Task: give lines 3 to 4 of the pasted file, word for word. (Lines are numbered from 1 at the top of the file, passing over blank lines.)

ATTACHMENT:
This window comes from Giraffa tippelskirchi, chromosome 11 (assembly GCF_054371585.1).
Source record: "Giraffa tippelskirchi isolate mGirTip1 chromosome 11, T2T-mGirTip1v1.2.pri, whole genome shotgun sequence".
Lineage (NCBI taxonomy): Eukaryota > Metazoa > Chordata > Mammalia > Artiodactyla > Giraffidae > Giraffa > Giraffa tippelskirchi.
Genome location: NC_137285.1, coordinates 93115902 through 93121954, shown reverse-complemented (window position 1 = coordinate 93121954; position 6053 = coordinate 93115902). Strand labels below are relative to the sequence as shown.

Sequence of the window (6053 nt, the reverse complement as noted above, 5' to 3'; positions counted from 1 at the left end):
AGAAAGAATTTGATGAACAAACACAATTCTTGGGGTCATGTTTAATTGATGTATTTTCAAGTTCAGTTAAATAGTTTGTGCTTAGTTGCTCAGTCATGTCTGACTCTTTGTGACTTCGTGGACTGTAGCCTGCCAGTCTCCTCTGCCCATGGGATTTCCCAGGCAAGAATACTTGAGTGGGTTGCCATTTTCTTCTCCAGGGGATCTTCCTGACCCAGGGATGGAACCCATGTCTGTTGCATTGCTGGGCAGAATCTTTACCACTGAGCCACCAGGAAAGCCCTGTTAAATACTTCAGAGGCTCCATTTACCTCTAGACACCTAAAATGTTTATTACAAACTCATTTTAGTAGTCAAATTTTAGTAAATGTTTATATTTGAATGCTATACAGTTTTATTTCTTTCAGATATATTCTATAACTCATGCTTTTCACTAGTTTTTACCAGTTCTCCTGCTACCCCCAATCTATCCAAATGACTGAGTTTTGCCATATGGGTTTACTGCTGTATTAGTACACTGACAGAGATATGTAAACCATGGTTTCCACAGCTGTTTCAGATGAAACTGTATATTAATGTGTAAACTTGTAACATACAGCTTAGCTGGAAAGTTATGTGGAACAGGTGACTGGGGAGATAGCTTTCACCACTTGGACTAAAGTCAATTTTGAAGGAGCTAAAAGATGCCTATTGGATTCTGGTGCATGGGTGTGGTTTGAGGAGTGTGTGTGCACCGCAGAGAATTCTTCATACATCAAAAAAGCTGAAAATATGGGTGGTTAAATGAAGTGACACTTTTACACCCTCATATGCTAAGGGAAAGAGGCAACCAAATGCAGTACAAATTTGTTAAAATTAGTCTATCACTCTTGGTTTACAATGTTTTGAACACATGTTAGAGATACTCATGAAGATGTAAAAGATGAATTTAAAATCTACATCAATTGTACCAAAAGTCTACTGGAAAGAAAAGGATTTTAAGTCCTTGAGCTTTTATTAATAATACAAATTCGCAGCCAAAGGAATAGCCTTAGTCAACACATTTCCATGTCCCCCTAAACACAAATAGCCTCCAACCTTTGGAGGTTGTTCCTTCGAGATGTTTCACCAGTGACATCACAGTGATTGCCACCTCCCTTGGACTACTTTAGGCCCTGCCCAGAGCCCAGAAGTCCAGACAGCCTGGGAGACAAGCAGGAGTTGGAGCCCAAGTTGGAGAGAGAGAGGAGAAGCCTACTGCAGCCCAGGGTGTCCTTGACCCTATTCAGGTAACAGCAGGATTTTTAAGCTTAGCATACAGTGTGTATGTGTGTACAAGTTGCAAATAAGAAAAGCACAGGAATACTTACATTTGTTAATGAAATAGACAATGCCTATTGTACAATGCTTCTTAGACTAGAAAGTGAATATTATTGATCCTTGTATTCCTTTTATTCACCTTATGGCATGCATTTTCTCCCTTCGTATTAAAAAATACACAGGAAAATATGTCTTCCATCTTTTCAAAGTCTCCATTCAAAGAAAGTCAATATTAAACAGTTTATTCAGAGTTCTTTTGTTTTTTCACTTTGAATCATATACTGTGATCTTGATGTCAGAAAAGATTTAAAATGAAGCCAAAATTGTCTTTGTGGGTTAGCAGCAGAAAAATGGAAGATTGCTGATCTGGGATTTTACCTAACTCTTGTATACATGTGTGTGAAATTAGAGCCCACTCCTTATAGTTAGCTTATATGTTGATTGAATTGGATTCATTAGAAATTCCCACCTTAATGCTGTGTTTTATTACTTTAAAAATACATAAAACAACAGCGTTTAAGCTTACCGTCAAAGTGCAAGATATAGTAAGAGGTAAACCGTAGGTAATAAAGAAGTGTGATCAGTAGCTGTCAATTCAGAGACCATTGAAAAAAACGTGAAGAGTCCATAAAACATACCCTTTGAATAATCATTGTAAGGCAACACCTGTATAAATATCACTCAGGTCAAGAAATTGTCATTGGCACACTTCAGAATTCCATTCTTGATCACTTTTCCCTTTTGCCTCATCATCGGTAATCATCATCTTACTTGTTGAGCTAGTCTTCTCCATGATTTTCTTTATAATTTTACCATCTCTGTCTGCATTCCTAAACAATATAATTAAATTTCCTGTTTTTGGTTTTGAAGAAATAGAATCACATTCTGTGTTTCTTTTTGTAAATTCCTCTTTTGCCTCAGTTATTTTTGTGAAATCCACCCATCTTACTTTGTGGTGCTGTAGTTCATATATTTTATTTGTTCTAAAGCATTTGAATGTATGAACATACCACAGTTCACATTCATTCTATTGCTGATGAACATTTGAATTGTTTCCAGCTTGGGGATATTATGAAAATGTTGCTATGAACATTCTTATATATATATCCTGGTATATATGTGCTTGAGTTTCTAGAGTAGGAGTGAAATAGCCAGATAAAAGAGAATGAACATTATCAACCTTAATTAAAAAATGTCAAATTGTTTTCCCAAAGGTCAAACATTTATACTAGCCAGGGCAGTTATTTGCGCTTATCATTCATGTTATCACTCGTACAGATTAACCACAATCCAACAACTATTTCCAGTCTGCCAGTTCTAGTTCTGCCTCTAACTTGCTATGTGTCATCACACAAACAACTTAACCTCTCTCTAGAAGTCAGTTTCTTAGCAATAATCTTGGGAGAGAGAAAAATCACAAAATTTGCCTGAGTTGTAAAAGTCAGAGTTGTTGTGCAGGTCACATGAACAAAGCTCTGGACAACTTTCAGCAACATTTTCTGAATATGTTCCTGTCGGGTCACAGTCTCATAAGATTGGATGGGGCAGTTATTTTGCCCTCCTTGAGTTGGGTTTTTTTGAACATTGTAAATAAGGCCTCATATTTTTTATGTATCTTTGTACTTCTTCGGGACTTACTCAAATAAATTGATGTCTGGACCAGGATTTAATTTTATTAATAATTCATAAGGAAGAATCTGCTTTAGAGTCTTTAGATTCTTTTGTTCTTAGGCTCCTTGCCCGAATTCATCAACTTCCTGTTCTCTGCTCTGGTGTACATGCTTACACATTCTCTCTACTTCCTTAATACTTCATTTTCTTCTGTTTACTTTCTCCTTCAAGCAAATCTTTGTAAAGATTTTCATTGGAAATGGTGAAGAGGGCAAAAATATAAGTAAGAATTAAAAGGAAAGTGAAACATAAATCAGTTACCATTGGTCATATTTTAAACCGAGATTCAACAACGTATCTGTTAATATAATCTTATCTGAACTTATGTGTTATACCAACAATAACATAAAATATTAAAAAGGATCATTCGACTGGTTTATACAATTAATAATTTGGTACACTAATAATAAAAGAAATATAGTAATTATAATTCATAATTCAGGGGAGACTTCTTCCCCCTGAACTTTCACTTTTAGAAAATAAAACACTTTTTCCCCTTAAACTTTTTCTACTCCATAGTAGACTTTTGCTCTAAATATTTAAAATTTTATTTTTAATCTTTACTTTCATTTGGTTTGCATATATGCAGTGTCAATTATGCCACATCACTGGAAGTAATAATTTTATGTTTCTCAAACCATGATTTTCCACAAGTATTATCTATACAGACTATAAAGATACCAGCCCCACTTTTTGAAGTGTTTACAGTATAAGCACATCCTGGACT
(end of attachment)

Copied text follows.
Lineage (NCBI taxonomy): Eukaryota > Metazoa > Chordata > Mammalia > Artiodactyla > Giraffidae > Giraffa > Giraffa tippelskirchi.
Genome location: NC_137285.1, coordinates 93115902 through 93121954, shown reverse-complemented (window position 1 = coordinate 93121954; position 6053 = coordinate 93115902). Strand labels below are relative to the sequence as shown.